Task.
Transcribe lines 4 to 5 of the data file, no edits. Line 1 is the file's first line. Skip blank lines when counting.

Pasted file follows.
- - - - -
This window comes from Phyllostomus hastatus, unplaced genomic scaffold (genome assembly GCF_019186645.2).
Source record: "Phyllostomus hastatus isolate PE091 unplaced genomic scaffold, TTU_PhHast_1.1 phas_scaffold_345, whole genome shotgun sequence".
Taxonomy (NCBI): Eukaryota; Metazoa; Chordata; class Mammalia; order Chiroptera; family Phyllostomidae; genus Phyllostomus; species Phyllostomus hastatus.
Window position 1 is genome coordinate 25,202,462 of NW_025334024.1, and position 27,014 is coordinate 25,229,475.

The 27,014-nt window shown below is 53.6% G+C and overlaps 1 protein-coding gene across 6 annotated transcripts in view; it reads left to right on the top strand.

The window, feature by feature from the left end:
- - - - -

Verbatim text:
Window position 1 is genome coordinate 25,202,462 of NW_025334024.1, and position 27,014 is coordinate 25,229,475.

The 27,014-nt window shown below is 53.6% G+C and overlaps 1 protein-coding gene across 6 annotated transcripts in view; it reads left to right on the top strand.